Take the 2-minute tour ×
Stack Overflow is a question and answer site for professional and enthusiast programmers. It's 100% free, no registration required.

- EDIT, SOLVED -

Ended up creating a method Object#rec to accomplish what I needed, this is the result:

#$l stores the last object on which Object#rec was called
$l=nil;class Object;def rec;$l=self;end;end

class String
    attr_accessor :ref
    alias_method :old_reverse, :reverse
    def reverse
        self.rec.old_reverse
    end
    def my_method
        $l.ref + ' ' + self
    end
end

a = "Hello"
b = "dlroW" ; b.ref = a

p b.reverse.my_method #=> Hello World

If anyone has a better way the question is still open.

- EDIT, SOLVED -


The problem:

I have a situation similar to this:

obj.method1.method2

where method1 returns something other than obj and I need method2 to access obj again as it holds a reference I need.


For example:

class String
    attr_accessor :ref
    def my_method(b)
        b.ref + ' ' + self
    end
end

a = "Hello"
b = "dlroW" ; b.ref = a

#I want my_method to access 'b.ref' without having to pass 'b'
p b.reverse.my_method(b) #=> Hello World

Alternative:

I know I could avoid having to pass b again if I used obj.my_method and my_method did both reversing(for the example) and accessing the reference, or like commented by the Tin Man have method1 change obj but return the original obj, but what I want is to know if it's possible or not to accomplish the above.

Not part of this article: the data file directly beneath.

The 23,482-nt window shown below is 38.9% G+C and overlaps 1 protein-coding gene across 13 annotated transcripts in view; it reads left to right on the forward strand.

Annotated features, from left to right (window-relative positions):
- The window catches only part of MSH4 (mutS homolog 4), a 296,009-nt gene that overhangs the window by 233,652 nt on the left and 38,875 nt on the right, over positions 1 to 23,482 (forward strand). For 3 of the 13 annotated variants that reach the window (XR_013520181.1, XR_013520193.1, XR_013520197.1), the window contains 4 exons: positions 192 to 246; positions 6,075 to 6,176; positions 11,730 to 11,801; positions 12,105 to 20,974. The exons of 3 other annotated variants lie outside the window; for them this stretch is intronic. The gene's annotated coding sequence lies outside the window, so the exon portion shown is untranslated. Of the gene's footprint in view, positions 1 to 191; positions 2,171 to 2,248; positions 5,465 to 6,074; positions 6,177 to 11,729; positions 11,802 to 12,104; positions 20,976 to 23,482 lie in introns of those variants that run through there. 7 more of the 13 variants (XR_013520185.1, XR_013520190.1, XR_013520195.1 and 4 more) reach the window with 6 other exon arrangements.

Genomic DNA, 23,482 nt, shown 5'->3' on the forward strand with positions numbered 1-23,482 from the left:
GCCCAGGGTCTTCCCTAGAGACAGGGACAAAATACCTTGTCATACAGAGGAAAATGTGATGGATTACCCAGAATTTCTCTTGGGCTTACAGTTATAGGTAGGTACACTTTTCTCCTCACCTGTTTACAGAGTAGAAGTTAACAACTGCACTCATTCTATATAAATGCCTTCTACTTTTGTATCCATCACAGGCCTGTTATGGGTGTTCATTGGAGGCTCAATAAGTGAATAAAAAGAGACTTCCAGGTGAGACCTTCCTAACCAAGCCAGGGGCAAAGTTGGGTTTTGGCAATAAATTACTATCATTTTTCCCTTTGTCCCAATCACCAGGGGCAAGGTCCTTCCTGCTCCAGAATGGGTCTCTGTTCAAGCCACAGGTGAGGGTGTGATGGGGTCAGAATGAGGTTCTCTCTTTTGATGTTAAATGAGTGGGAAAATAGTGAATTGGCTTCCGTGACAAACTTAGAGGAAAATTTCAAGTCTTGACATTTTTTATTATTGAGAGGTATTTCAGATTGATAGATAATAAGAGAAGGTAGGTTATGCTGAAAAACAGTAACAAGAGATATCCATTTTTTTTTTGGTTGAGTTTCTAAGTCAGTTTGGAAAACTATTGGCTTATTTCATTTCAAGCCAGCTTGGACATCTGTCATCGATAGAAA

Thanks in advance.

share|improve this question
    
what's wrong with the trivial "obj.method1.method2(obj)"? –  tokland Sep 22 '11 at 18:31
    
I don't want to bother with the references when using method2 as method2 will be an already existing method (MatchData#captures) that should behave normally when the object has no references and only check internally if it does. –  derp Sep 22 '11 at 18:38
add comment

1 Answer 1

Sounds kind of like you're looking for Object.tap:

Yields x to the block, and then returns x. The primary purpose of this method is to “tap into” a method chain, in order to perform operations on intermediate results within the chain.

For your example, you might be able to use String's reverse! inside the tap to manipulate the object. For your application, manipulate the object as you desire inside tap, then the object will be passed on to your following method.

share|improve this answer
    
Thanks, I thought of tap but it returns the same object and the actual method1 can't return self nor change obj, if not I could do what you say and do obj.method1.method2 where method1 changes obj but returns the original obj. –  derp Sep 22 '11 at 18:48
add comment

Your Answer

 
discard

By posting your answer, you agree to the privacy policy and terms of service.

Not the answer you're looking for? Browse other questions tagged or ask your own question.